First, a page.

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“With vivid and richly textured prose, Brett Ann Stanciu offers unsparing portraits of northern New England life well beyond sight of the ski lodges and postcard views. The work the land demands, the blood ties of family to the land, and to each other, the profound solitude that such hard-bitten lives thrusts upon the people, are here in true measure. A moving and evocative tale that will stay with you, Hidden View also provides one of the most compelling and honest rural woman's viewpoint to come along in years. A novel of singular accomplishment.”
– Jeffrey Lent
“Early in the book, I was swept by a certainty of truths in Hidden View: that Stanciu knew the bizarre and fragile construction that people's self-deceptions can frame. And that she was telling, out in public, against all the rules, the heartbreaking story of far too many women I've known, at one time or another, who struggled to make their dreams come to reality in situations….
…(In Hidden View) the questions of loyalty to person, commitment to dreams, and betrayal of the helpless are as vivid as the flames in the sugarhouse, as sweet and dangerous as the hot boiling maple sap on its way to becoming valuable syrup.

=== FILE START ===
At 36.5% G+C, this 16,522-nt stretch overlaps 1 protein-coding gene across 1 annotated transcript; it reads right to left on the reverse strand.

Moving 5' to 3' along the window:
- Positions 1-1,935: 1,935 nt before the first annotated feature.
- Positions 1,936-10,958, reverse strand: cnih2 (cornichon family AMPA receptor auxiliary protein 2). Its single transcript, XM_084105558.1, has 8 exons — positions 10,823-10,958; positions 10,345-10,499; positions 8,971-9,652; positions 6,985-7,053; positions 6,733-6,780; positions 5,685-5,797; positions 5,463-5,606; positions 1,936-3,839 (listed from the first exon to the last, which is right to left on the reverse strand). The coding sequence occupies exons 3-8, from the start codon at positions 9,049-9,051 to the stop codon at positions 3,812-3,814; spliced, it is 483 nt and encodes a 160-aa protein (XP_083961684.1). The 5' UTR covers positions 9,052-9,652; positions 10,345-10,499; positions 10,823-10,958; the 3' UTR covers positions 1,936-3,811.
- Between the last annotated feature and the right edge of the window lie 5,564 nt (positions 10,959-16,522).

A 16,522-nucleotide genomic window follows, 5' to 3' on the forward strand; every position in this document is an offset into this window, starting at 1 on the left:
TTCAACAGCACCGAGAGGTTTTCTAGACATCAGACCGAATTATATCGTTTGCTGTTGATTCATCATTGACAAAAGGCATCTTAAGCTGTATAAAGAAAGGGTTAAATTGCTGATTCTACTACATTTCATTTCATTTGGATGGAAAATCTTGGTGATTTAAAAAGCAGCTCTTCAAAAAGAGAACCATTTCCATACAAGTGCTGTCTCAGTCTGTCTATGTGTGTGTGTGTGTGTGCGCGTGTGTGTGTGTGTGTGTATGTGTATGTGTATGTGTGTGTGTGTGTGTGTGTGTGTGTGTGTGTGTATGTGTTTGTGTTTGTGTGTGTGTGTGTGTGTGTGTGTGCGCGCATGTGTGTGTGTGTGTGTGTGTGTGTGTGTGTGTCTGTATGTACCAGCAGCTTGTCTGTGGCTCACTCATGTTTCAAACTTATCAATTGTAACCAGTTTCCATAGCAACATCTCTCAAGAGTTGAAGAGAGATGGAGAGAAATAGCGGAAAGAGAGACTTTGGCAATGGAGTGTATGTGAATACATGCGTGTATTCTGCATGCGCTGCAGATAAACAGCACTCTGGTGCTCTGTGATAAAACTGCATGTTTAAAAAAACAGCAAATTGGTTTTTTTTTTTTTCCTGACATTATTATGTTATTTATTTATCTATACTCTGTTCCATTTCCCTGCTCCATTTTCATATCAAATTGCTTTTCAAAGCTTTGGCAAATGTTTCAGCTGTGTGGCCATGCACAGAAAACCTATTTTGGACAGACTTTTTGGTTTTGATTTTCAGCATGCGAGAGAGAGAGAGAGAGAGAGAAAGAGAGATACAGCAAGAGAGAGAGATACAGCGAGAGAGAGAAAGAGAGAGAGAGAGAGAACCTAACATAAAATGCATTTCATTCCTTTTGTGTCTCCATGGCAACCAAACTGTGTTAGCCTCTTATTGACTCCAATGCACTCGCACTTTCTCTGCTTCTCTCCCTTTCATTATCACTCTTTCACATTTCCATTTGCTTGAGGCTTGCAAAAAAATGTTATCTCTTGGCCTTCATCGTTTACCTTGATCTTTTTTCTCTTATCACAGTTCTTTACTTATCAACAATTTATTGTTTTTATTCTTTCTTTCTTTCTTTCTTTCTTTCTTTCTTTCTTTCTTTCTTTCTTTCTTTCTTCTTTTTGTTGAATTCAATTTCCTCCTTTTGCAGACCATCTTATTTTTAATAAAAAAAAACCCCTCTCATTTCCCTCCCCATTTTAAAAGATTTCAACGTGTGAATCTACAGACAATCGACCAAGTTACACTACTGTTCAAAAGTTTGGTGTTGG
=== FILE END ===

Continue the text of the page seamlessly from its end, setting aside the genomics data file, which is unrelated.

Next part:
There's so much truth in this book that at some point, it stops being "fiction" and stands instead as a portrait, layered, complex, and wise. The Vermont that we love, the farms that we treasure, the children we nurture are fully present.”
– Kingdom Books, Beth Kanell
"Stanciu is a Vermonter's writer. Anyone who loves the landscape and language of Vermont will be drawn into this story, but her writing holds a universal appeal, too, and rings true with the language and landscape of the human heart and mind as well. The characters in Hidden View are people you're going to think about, and care about, long after the book is read."
– Natalie Kinsey-Warnock, AS LONG AS THERE ARE MOUNTAINS
Category Archives: ten thousand things
Come what may — more April snowflakes, cold rain, glittery frost in the weeds against the barn — in our corner of Vermont we’ve stepped across the line to spring. Yesterday, in a chilly rain, my daughters and I peered … Continue reading
Here’s something I never told my daughters: the summer I was 19, the hitchhiking tour of New England my then-boyfriend and I took ended in a convertible ride from Springfield, MA, up I-91 to Brattleboro. The car was an enormous … Continue reading
Last night by the light of a crescent moon and the setting sun, the long red-earth rows of raised potato beds held shadows in their furrows, while all around was the sweetly pink sky, the cumulus clouds scudding across the … Continue reading
When I attended Sunday School briefly as a child, I remember reading about the Resurrection in a paper booklet and studying an illustration of Christ standing in a white robe beside a boulder, his clean hands outstretched to a gape-mouthed … Continue reading
A friend stops by the library on my shift and offers hand-me-downs from her coworker I’ve never met. I lift pastel cotton t-shirts, a linen skirt, an embroidered sleeveless blouse: summer things that whisper to me of sunnier days, bare … Continue reading